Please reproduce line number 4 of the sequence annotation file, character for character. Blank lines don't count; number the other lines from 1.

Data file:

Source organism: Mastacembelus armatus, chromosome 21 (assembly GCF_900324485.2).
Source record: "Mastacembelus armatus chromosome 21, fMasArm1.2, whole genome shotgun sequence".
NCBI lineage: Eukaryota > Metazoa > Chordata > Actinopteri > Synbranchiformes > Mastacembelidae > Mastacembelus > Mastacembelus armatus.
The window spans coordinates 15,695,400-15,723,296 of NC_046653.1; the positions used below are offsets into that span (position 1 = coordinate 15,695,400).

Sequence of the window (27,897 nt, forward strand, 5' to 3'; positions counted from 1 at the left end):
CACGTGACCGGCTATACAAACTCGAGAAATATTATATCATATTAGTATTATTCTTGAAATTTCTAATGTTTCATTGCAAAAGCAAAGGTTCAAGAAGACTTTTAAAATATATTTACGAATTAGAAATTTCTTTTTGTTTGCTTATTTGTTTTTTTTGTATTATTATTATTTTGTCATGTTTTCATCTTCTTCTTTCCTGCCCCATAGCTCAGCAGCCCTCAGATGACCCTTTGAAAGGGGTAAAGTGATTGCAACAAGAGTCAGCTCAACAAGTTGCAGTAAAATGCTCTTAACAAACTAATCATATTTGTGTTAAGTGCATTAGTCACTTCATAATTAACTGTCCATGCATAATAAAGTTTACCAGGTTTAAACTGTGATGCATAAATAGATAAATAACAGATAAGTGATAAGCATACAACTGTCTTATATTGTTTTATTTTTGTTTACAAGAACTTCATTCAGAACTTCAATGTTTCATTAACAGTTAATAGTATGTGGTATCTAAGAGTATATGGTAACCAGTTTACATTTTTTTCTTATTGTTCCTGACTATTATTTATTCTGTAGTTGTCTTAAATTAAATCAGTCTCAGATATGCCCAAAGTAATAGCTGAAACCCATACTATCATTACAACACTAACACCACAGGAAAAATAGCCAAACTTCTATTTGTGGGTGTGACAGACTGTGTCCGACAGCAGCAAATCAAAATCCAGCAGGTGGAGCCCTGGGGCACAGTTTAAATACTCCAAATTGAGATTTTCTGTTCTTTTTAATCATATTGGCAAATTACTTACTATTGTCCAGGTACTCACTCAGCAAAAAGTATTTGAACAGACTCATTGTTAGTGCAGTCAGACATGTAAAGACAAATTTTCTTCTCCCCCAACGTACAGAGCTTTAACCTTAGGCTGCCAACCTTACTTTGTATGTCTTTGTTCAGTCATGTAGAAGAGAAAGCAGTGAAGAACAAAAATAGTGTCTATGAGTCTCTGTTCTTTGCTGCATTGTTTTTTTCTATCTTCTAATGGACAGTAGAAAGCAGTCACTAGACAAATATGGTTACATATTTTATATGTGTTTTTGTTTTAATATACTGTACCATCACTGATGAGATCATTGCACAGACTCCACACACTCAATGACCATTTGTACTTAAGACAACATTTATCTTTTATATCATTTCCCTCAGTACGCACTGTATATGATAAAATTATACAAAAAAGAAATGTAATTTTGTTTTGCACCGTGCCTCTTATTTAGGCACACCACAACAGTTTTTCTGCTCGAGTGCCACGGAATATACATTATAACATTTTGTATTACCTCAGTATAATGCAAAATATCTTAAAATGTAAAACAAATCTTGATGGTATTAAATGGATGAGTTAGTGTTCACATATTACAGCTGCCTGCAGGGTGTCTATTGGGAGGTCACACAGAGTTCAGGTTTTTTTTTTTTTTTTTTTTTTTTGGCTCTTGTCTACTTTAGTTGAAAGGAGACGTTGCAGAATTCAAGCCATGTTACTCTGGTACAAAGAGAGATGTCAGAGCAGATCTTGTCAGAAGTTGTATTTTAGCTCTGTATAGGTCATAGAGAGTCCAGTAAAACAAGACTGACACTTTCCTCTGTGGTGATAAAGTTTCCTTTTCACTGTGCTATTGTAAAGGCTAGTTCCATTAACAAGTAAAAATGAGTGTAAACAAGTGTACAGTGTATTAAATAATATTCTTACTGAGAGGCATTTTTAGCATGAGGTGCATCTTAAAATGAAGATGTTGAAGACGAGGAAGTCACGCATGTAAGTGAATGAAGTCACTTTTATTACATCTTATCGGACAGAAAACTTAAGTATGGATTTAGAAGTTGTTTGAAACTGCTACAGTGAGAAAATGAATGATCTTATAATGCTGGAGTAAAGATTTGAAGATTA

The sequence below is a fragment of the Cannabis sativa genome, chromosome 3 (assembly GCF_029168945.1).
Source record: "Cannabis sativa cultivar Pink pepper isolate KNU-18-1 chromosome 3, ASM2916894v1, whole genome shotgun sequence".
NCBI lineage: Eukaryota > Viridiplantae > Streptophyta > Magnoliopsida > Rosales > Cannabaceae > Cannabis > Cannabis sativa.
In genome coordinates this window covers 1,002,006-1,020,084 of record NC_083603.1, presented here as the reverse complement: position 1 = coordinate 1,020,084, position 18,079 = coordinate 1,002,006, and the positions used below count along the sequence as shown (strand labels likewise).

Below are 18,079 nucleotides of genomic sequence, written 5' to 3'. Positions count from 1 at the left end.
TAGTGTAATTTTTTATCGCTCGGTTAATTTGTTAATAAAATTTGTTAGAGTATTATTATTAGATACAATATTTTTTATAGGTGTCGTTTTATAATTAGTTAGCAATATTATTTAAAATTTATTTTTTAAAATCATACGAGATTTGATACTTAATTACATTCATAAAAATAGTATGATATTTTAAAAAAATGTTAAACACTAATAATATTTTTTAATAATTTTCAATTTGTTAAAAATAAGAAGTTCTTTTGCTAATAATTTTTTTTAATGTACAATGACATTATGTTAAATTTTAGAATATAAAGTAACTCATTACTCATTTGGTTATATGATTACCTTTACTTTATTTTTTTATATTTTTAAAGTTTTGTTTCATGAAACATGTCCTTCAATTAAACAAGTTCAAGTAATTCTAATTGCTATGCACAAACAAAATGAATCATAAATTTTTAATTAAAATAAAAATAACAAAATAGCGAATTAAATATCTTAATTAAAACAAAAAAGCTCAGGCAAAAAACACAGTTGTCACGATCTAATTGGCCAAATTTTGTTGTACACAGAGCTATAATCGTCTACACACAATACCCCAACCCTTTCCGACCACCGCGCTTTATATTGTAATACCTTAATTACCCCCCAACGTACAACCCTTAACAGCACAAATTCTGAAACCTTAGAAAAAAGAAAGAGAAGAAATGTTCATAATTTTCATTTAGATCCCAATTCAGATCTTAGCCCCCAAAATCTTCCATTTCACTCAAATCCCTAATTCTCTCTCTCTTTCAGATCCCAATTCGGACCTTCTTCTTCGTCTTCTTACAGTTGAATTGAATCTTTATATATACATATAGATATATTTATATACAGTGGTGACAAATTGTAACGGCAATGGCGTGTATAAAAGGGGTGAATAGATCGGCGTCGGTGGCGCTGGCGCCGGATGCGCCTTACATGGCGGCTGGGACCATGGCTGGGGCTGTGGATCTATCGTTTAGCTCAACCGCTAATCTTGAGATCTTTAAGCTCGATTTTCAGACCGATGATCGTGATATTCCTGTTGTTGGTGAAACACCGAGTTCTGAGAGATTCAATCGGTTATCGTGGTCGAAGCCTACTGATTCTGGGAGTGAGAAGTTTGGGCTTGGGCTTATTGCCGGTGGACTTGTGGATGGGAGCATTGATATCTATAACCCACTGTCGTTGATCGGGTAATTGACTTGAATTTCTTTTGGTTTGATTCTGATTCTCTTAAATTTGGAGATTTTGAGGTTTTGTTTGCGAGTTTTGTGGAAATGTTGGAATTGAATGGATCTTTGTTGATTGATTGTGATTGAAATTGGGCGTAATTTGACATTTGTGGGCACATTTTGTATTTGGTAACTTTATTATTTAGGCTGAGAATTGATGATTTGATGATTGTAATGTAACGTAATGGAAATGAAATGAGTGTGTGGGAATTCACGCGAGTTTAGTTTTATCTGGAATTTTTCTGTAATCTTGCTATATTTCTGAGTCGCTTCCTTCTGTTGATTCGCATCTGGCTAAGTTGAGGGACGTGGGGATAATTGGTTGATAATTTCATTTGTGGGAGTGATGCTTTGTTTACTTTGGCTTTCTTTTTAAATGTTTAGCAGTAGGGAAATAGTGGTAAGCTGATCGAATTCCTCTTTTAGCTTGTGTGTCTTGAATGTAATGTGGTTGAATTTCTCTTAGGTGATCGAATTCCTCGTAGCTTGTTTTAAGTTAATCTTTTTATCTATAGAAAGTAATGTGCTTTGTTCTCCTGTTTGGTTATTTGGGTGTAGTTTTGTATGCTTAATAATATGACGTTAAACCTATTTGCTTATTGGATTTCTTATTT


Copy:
The window spans coordinates 15,695,400-15,723,296 of NC_046653.1; the positions used below are offsets into that span (position 1 = coordinate 15,695,400).